By Army 1st Lt. Jared Hirschkorn and Army Spc. Rosalind Arroyo
Task Force Dolch
LOGAR PROVINCE, Afghanistan, July 20, 2011 – The thirst for freedom and the hunger for a better way of life led Ali Baharanyi to seek asylum in the United States to escape a tyrannical regime in his native Africa.
Now an Army specialist, Baharanyi -- a native of the Democratic Republic of Congo who now resides in Auburn, Ala. -- is a 54th Engineer Battalion combat engineer.
Baharanyi originally hails from Lubumbashi, where he was born in 1974 when the Congo was called Zaire. The country has been enmeshed in civil war for much of the past 15 years. Political, ethnic and state-based actors have competed for control of its valuable natural resources.
In Lubumbashi, Baharanyi said, he grew up having his basic needs met.
“I can’t say we lacked anything,” he said, “but my dad was a visiting professor at Princeton University. He was spending most of his time outside the country.”
The war in the Congo became a part of Baharanyi’s life one night when soldiers visited his house. The regime soldiers beat up two students who were renting the guest house to send a message to Baharanyi’s father, who supported a different political party.
After the attack, Baharanyi’s family left Lubumbashi feeling it was no longer safe for them. Baharanyi soon finished high school and was reunited with his family in Bukavu. In a move to evade possible harm Baharanyi moved with his father to America in 2006.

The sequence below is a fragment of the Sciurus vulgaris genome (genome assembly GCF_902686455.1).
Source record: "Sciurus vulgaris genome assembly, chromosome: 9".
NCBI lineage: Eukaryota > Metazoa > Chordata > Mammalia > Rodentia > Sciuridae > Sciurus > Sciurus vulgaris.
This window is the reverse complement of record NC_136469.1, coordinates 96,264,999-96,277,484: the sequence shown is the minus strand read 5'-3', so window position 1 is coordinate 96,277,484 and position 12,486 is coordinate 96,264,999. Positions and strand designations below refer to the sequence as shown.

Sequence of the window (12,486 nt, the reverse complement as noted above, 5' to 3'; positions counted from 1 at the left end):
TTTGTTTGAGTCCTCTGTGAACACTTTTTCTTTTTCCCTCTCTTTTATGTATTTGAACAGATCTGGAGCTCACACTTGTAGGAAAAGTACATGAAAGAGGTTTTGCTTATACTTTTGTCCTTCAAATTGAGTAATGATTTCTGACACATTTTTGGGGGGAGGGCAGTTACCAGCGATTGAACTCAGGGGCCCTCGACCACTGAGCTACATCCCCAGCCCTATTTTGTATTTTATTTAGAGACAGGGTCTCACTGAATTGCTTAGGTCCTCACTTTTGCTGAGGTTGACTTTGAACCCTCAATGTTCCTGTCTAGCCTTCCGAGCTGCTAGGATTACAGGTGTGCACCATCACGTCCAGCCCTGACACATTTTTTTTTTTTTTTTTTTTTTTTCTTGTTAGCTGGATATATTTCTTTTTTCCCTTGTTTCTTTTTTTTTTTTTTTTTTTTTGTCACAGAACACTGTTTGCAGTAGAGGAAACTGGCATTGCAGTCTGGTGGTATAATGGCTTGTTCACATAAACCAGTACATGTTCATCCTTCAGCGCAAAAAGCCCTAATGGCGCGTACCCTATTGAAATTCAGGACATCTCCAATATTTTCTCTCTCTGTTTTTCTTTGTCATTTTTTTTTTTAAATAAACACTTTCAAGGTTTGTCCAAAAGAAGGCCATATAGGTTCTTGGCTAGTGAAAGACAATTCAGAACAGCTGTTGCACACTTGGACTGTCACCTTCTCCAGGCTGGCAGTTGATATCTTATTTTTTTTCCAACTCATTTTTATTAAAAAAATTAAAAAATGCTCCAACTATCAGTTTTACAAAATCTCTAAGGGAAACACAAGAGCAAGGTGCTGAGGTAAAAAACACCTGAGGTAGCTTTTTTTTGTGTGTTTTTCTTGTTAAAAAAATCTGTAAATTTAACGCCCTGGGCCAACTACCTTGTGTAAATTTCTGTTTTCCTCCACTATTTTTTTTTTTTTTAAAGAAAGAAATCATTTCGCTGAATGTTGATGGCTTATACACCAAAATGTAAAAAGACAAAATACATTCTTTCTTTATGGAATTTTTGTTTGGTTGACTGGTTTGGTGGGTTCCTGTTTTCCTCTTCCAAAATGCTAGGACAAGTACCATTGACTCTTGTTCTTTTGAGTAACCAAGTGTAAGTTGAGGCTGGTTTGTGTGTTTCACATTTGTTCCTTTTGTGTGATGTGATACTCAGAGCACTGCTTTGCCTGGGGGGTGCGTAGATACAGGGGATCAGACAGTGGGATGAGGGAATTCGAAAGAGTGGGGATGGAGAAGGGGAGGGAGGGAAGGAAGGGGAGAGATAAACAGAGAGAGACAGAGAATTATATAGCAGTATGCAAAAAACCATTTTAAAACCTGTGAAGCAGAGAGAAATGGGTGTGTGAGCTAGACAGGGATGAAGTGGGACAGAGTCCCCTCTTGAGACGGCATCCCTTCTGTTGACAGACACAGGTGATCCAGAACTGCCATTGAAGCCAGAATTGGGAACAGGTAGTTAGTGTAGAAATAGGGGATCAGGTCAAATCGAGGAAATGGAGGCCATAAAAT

Life in the United States posed new problems for Baharanyi, including a language barrier and extreme culture shock.
“I didn’t speak English, and in my country, the young have respect for older people,” Baharanyi said. “I found 18-year-old kids didn’t care about your age.”
U.S. officials granted Baharanyi asylum, and he decided to join the Army. A National Guard recruiter assisted him in 2009 after he earned his green card.
“I felt compelled to give back to the country that provided my family and me a safe haven when our own country took everything from us,” Baharanyi said.
With a Bachelor of Science degree in agricultural engineering and a Master of Science degree in biosystems engineering, Baharanyi is fluent in French, Swahili, Kinyarwanda and Lingala. He chose to pursue a career as a combat engineer in the Army.
Baharanyi held several positions in two different companies of the 54th Engineer Battalion. He works in the construction management squad and aspires to become an officer so he can optimize his contributions to his new country.
“I want to serve my new country in the fullest capacity possible by using all my assets and experiences as an officer in the U.S. Army,” Baharanyi said. But at age 36, he is unable to apply without a waiver.
“An officer in the battalion is helping me by finding out if we can possibly process an application for direct commission,” he said.
Baharanyi is well liked among his peers and leaders, who say his positive work ethic and his ability to manage his duties help him to stand out.
“‘Baha’ is a hard worker and really nice guy,” said Army Spc. Shiyan Liu, a carpenter assigned to 54th Engineer Battalion, who is originally from Beijing. “I feel very comfortable with him, because he offers me sound advice. Baha is a bit older than me and more mature than most people around here.”
Army 1st Sgt. Steven Barker of the 370th Sapper Engineer Company is Baharanyi’s former first sergeant and thinks highly of his potential to become an officer.
“Since last September, I’ve known Specialist Baharanyi to be an extremely well-educated soldier and a decent family man,” Barker said. “He serves as an exemplary role model to all his peers while always seeking to improve himself and those around him.
“Baharanyi uses his intelligence to aid our battalion in company intelligence support teams, and he is able to brief higher forms of leadership with amazing ease,” Barker continued. “As an officer, Baharanyi will be a great leader, both tactically and interpersonally.”